Quite the little holiday sabbatical I took there, eh? It was not, I assure you, intended. When I started India Ink Elephant, it was a term in my secret contract with myself not to become one of those bloggers. You know. The folks who start off strong–interesting content, original voice, regular posts–until one week they miss an entry. Then before you know it, it’s two entries. Then you’re lucky if they post once a month, and pretty soon the whole thing trails off into nothing more than a glorified digital Christmas letter updated once a year to give a condensed, 2-paragraph “update” on the person’s life. Friends, I’ve been that blogger before. But I want you to know I’ve changed my stripes–I got off the wagon a bit, but I managed to pull myself up by my bootstraps and give it the old college try once more. (And yes, I was trying to see exactly how many obnoxious idioms I could fit into sentence…not bad, huh?)
But anyway, let’s get down to brass tacks (Okay! Sorry. Last one, I promise). Bath bombs. Who doesn’t loved scented fizzy moisturizing goodness in their bathwater?
These little guys were popularized in the past couple years almost single-handedly by Lush, hipster cosmetics store and overpriced soap emporium extraordinaire. But even more fun than paying $4.95 for a Lush bath bomb is making your own for around the tune of forty cents. I decided to try my hand at them when I was looking for a fun and cheap DIY project that I could make as Christmas gifts for the ladies in my family. My verdict? Bath bombs rock. The basic recipe is incredibly simple, but there’s also a lot of room to be creative and get fancy. Below, in words and pictures, is my tutorial to show you how to make a bath bomb like the one pictured above. Like I said, it’s crazy-easy. All you need are some basic household chemicals and a workspace that slightly resembles a meth lab and voila! Homemade bath products.
Nikki’s (Almost) Idiot Proof Bath Bomb Tutorial
– Baking soda
– Citric Acid
– Water or Witch hazel, preferably in a spray bottle
– epsom salts: for texture and/or for its properties…epsom salts are soothing to the skin and anti-inflammatory)
– essential oils: for scent and/or for their properties
– herbs, dried flowers, etc.: for scent and/or ’cause they’re pretty
– food coloring: for fun
– mica or other minerals: for shimmer (jazz hands!)
– deep mixing bowl
– measuring cups
– cupcake pan, ice cube tray, or other mold to put the bombs in
– cutting board, baking sheet, or other flat surface to flip molds onto
1. Mix the baking soda and citric acid together in the bowl. I use a ratio of about 1/3 cup of citric acid for every 2 cups of baking soda. I’ve heard other people say that they use as much as 1 cup of citric acid for every 2 cups baking soda, but I found that to be expensive and not really necessary, since the only function of the citric acid is to make the bath bomb fizz and mine fizzed just fine using 1/3 cup. Keep in mind, though, that all of these measurements are approximate and you can play around with them to find what works best for you.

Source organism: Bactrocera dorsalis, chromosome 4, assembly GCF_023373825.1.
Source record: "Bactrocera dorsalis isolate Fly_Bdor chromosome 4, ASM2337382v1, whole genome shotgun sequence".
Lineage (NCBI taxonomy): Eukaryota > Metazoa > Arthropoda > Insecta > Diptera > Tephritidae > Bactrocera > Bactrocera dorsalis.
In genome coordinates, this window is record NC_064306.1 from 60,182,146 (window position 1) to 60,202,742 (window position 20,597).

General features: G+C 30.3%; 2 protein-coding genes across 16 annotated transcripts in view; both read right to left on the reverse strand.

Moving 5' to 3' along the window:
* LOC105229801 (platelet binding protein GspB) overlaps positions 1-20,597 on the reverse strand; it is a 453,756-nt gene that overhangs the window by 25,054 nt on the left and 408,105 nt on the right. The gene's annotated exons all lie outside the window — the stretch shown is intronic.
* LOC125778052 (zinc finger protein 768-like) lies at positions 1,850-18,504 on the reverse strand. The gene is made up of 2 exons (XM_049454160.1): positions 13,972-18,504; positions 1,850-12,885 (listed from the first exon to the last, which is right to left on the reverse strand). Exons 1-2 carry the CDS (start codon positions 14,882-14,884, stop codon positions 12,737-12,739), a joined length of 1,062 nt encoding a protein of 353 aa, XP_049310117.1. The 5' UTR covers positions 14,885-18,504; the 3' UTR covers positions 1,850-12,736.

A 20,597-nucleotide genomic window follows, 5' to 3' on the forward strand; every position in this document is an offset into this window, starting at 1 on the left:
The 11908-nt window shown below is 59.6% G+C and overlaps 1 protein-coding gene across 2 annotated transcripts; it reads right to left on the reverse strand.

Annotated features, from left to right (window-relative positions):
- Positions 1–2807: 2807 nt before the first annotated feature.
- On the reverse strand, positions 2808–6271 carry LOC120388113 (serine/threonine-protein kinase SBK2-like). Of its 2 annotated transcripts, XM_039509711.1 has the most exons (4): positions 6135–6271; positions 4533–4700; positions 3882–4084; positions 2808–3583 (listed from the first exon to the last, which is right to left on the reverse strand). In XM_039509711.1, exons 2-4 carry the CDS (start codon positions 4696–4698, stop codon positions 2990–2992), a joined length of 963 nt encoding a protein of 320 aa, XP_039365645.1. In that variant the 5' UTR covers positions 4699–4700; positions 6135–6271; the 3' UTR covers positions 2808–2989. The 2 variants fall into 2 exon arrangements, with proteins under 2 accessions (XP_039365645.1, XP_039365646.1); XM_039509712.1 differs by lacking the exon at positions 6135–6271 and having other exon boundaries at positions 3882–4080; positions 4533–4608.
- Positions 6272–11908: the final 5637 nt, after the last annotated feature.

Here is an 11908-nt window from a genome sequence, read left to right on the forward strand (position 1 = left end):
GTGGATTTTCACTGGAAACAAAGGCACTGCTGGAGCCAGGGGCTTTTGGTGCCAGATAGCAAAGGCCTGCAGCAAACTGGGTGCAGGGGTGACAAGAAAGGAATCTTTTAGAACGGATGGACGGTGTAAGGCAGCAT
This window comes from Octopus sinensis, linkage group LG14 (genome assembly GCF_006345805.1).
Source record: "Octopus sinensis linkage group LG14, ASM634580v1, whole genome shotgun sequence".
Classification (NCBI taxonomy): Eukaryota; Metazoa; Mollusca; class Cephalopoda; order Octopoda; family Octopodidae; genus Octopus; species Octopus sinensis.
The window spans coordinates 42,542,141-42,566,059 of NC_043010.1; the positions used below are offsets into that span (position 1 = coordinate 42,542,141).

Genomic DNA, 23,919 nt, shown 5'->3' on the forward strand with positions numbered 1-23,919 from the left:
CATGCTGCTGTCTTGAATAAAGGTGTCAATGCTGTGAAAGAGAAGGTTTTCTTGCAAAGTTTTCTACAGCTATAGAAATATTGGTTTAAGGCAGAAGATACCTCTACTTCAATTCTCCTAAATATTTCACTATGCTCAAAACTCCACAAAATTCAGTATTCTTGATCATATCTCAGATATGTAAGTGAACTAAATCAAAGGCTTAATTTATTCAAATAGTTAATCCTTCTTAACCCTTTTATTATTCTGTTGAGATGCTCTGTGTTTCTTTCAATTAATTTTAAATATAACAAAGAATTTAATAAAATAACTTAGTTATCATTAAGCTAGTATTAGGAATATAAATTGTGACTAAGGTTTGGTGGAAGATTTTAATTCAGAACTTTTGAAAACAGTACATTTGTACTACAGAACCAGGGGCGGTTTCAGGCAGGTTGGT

2. Add the fun stuff. Epsom salts (I use about 2 tablespoons), food coloring, herbs, and essential oils all go in at this point. Note about food coloring: I’d be wary of using more than 5 or 6 drops in a batch, because if you make the color too concentrated it could put a ring around someone’s tub. The food coloring also won’t really “take” until you get to step #3, so don’t freak out if you put the drops in and it just balls up and refuses to spread.
3. Spritz the mixture with water or witch hazel. The reason you want to do this with a spray bottle is because if the citric acid gets too wet and saturated, it will start to fizz and premature fizzing is no good for anyone. (That’s what she said?) After spritzing, mix the mixture together with your hands. Work the water through evenly; the mixture should start to get kind of crumbly. Spritz and mix, spritz and mix…eventually the mixture should reach a point where it begins to retain its shape when you squeeze it in your palm.
4. Then, QUICKLY press the mixture into your mold and apply lots of pressure–pack that sucker in. I resort to caps lock for this step because I learned the hard way (R.I.P. second half of my peppermint bomb batch) that if you let the mixture sit in the bowl for over 3 minutes or so, it begins to get gritty and dry and won’t mold properly.
5. Set your flat surface on top of the mold and flip over. If everything’s gone right, you should be able to un-mold the bombs immediately. If you plan to wrap the bombs in saran wrap or package them another way, let them sit out overnight first to make sure they are thoroughly dry. If they retain moisture after being wrapped, that whole premature fizzing thing could come back to haunt you.
6. Pat yourself on the back. You just made bath bombs.
lavender / peppermint
jasmine / tea tree
sandalwood / rose
orange / chammomile
attempting to make bath bombs when you have a cold is difficult. I’m pretty sure our living room will smell like peppermint for weeks, or at least that what the people with sense of smell tell me.
Learn more about homemade bath and beauty products:
Brambleberry – wholesale supplies for soapmaking and natural cosmetics and lotions
Excellent Living – a way more comprehensive bath bomb guide than I could ever hope to write
Nature’s Bouquet – wholesale bath product ingredients – CHEAP CITRIC ACID!